What are Difficulties Faced during Leveling in Surveying?
Reading time: 1 minute
Different difficulties are faced during leveling which makes the surveying process difficult to carry. Types of difficulties and their methods to overcome are discussed.
Leveling is a part of surveying, in which relative heights of different objects on or below the earth surface are measured. The undulations of ground can be measured using leveling. But it is not such an easy job.
Different ground conditions, lot of natural formations, structural parts etc. are interfered while leveling a ground. They provide difficulties to the surveyor and staff men. In such cases, there are some methods to resolve the difficulties and to continue the whole work.
Different Situations Those Makes Leveling Difficult
Some situations making leveling difficult are:
When the staff is close to the instrument
Leveling across a large lake
Leveling across a river
Leveling a cross a solid wall
Bench mark lies above line of collimation
Leveling along steep slope
Leveling across depression or rising ground
When the Staff is Close to the Instrument
Sometimes it is necessary to place the staff very near to the instrument for leveling. In that case, the instrument loses its focus and becomes blur. It is difficult to note down the exact staff reading.
This problem arises whenever the staff is as close as below the focusing limit. This can be solved by using white paper. Holding staff vertical and a white paper is slowly moved up and down in front of it.
The paper edge is observed through telescope and stopped at a point where the line of collimation meets edge of white paper. The staff reading at that point is noted.
Leveling Across a Large Lake
If a large pond or lake is there across the leveling line, then it is difficult to perform the leveling across that pond. In that case, some assumptions are to be made to continue the work.
Generally, in ponds or lakes water is in still position so, we can consider it as a level surface. Two pegs are fixed at the two banks of pond as the top surface of peg is visible or coincide with water surface.
Now, the staff is placed at first peg and using level, RL is measured by taking foresight (FS). Then we assumed that the RL of second peg point is as same as first peg point. Finally, the level is shifted to the other bank side and back sight (BS) reading is taken from second peg point.
Leveling Across a River
In a river, water always flows so, we cannot consider it as leveled surface like in pond or lake. The water levels are different at two banks of a river. For this problem to resolve, reciprocal method of leveling is used.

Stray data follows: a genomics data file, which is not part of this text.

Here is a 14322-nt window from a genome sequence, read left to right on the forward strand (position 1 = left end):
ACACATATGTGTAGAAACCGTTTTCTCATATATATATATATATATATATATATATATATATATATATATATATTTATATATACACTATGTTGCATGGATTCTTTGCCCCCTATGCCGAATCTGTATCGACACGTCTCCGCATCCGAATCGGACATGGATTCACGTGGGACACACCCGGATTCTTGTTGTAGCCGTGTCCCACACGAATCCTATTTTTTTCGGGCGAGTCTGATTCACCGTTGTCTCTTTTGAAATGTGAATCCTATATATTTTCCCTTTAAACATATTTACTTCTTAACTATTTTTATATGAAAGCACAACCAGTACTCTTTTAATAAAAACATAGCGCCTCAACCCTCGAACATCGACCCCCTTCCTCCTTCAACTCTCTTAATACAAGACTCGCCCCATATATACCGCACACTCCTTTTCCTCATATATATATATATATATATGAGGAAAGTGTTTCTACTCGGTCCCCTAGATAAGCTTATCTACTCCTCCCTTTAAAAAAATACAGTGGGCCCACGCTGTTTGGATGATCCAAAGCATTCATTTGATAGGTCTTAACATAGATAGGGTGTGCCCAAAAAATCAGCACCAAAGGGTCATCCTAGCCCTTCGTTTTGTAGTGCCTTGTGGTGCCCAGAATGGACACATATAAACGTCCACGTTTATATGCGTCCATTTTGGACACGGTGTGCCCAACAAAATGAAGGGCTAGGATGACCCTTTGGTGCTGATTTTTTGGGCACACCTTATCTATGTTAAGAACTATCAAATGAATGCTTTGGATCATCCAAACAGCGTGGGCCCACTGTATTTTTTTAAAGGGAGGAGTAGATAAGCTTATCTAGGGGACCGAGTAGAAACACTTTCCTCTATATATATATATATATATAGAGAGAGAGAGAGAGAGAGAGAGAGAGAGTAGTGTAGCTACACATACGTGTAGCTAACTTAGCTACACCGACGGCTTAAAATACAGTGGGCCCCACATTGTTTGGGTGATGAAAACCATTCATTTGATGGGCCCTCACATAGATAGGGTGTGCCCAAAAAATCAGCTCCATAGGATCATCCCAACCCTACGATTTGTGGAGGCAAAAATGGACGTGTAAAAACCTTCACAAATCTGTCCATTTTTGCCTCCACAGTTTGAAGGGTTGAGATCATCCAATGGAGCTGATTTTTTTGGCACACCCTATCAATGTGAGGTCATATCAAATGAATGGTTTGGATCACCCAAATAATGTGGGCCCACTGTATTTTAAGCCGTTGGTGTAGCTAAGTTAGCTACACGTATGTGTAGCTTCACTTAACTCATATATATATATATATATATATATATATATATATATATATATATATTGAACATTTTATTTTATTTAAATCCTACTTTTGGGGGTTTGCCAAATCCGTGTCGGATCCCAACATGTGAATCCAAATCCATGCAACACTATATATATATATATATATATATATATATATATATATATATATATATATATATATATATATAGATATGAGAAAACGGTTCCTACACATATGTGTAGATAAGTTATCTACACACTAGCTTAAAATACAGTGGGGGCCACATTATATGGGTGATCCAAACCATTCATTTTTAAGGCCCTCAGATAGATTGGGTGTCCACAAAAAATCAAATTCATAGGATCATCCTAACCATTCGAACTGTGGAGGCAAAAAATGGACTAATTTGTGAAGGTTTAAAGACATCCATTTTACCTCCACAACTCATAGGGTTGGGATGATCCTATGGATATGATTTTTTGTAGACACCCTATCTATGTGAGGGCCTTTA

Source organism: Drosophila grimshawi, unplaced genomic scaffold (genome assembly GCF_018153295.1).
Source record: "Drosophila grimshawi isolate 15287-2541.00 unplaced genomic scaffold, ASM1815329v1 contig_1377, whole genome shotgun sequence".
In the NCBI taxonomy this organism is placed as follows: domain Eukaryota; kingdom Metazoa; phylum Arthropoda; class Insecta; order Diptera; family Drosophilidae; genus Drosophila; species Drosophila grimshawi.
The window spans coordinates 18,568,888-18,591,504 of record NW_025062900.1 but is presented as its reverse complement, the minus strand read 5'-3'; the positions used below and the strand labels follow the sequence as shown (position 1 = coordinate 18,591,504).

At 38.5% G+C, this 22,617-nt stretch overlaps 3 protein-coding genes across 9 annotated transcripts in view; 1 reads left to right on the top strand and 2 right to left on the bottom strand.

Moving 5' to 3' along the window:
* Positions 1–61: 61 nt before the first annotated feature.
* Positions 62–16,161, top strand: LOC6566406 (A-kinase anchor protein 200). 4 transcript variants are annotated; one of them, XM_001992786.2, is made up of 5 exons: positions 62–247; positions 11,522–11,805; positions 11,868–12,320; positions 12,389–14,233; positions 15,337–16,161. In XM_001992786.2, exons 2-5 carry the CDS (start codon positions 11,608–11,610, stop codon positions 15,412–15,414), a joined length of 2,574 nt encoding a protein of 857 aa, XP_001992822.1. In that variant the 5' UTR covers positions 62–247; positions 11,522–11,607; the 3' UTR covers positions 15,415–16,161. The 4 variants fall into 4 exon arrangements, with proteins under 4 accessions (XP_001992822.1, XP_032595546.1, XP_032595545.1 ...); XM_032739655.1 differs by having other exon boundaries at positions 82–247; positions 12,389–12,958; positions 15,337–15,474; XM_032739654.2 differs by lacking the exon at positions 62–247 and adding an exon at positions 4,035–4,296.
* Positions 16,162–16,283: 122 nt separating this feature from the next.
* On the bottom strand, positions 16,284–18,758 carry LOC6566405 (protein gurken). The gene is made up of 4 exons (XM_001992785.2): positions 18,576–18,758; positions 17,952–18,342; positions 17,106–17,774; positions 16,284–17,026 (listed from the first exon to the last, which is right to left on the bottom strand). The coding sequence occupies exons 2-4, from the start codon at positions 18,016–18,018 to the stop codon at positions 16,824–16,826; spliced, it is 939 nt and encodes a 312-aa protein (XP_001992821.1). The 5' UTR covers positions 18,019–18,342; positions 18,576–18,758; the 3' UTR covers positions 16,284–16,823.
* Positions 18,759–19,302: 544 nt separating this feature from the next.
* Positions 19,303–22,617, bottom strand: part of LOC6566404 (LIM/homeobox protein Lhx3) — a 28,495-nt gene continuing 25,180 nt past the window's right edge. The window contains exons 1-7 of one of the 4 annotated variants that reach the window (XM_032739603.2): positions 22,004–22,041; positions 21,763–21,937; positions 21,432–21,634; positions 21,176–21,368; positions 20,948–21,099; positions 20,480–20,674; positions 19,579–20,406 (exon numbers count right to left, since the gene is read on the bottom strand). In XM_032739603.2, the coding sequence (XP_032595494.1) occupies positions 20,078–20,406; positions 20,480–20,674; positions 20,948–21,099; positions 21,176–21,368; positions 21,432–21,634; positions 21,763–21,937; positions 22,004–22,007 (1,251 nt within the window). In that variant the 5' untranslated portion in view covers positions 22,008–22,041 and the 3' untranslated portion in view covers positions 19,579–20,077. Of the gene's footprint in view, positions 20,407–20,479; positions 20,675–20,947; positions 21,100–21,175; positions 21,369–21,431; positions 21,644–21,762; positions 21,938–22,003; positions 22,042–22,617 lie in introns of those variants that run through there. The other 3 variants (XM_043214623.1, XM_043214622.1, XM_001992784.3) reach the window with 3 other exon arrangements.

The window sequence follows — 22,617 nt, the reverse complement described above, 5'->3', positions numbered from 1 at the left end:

Two pegs are fixed at two banks of river and RL of 1st peg positioned is taken in usual manner. RL of 2nd peg position is measured by obtaining the true difference level between two pegs using reciprocal leveling.
Leveling Across a Solid Wall
When a solid wall is interfered in leveling, it is difficult to measure RL of the points in that wall position. In such a case, two pegs are driven on both sides of the wall as the staff just touching the wall. Now find out the height of the instrument is measured by focusing any bench mark or Champion point.
Then, read the staff reading on one side of the wall note down it. Then using staff measure the height of the wall. Now we have all the data from which RL of every point can be calculated. Similarly, do this process on the other side of the wall.
Benchmark lies Above Line of Collimation
When the bench mark lies above the line of collimation such as on the bottom of bridge girder, lower surface of culvert etc., in such cases, fore sight reading of point A is taken first using the level positioned at O.
Now the staff is held at benchmark (under the girder) in inverted position from the girder. Now the back-sight reading is noted from the inverted staff and it is described with negative sign with showing “staff held inverted” in remarks column.
Leveling Along Steep Slope
When it is required to perform leveling along steep slope areas like hilly regions it is difficult to obtain same values in back sight and fore sight readings. This problem can be resolved by positioning level set up in zigzag paths.
The instrument position in that zigzag path may be decided by keeping back sight and fore sight reading equal. Finally, RL of every point is calculated. This can be done for both positive and negative steep slopes.